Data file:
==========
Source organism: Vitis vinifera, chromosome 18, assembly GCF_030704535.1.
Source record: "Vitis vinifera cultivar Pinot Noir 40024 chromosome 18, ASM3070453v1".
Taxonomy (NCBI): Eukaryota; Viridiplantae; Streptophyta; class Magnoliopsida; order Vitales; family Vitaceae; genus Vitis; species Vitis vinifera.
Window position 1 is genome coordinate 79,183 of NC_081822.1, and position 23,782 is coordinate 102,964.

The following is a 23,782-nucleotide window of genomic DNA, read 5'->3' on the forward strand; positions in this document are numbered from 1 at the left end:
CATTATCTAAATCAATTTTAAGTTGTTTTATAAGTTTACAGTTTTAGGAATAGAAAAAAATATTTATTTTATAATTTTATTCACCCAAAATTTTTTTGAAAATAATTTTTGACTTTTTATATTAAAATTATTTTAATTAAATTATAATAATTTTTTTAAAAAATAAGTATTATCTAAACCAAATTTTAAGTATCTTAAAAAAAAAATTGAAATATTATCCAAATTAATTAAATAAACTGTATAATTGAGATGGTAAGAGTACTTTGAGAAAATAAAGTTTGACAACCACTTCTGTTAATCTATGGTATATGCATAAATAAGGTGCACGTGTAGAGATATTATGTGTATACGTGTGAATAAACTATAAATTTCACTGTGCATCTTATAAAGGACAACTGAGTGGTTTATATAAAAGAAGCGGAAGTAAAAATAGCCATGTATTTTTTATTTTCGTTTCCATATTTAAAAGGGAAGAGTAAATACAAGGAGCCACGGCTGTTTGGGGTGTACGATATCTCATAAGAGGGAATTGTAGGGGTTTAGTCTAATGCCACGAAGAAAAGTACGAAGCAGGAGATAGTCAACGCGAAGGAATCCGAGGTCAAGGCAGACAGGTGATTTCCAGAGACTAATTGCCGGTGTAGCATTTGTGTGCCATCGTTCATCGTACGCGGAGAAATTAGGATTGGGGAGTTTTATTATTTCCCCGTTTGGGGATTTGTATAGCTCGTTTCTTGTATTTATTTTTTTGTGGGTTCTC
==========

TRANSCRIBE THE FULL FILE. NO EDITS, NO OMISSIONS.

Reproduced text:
Source organism: Vitis vinifera, chromosome 18, assembly GCF_030704535.1.
Source record: "Vitis vinifera cultivar Pinot Noir 40024 chromosome 18, ASM3070453v1".
Taxonomy (NCBI): Eukaryota; Viridiplantae; Streptophyta; class Magnoliopsida; order Vitales; family Vitaceae; genus Vitis; species Vitis vinifera.
Window position 1 is genome coordinate 79,183 of NC_081822.1, and position 23,782 is coordinate 102,964.

The following is a 23,782-nucleotide window of genomic DNA, read 5'->3' on the forward strand; positions in this document are numbered from 1 at the left end:
CATTATCTAAATCAATTTTAAGTTGTTTTATAAGTTTACAGTTTTAGGAATAGAAAAAAATATTTATTTTATAATTTTATTCACCCAAAATTTTTTTGAAAATAATTTTTGACTTTTTATATTAAAATTATTTTAATTAAATTATAATAATTTTTTTAAAAAATAAGTATTATCTAAACCAAATTTTAAGTATCTTAAAAAAAAAATTGAAATATTATCCAAATTAATTAAATAAACTGTATAATTGAGATGGTAAGAGTACTTTGAGAAAATAAAGTTTGACAACCACTTCTGTTAATCTATGGTATATGCATAAATAAGGTGCACGTGTAGAGATATTATGTGTATACGTGTGAATAAACTATAAATTTCACTGTGCATCTTATAAAGGACAACTGAGTGGTTTATATAAAAGAAGCGGAAGTAAAAATAGCCATGTATTTTTTATTTTCGTTTCCATATTTAAAAGGGAAGAGTAAATACAAGGAGCCACGGCTGTTTGGGGTGTACGATATCTCATAAGAGGGAATTGTAGGGGTTTAGTCTAATGCCACGAAGAAAAGTACGAAGCAGGAGATAGTCAACGCGAAGGAATCCGAGGTCAAGGCAGACAGGTGATTTCCAGAGACTAATTGCCGGTGTAGCATTTGTGTGCCATCGTTCATCGTACGCGGAGAAATTAGGATTGGGGAGTTTTATTATTTCCCCGTTTGGGGATTTGTATAGCTCGTTTCTTGTATTTATTTTTTTGTGGGTTCTC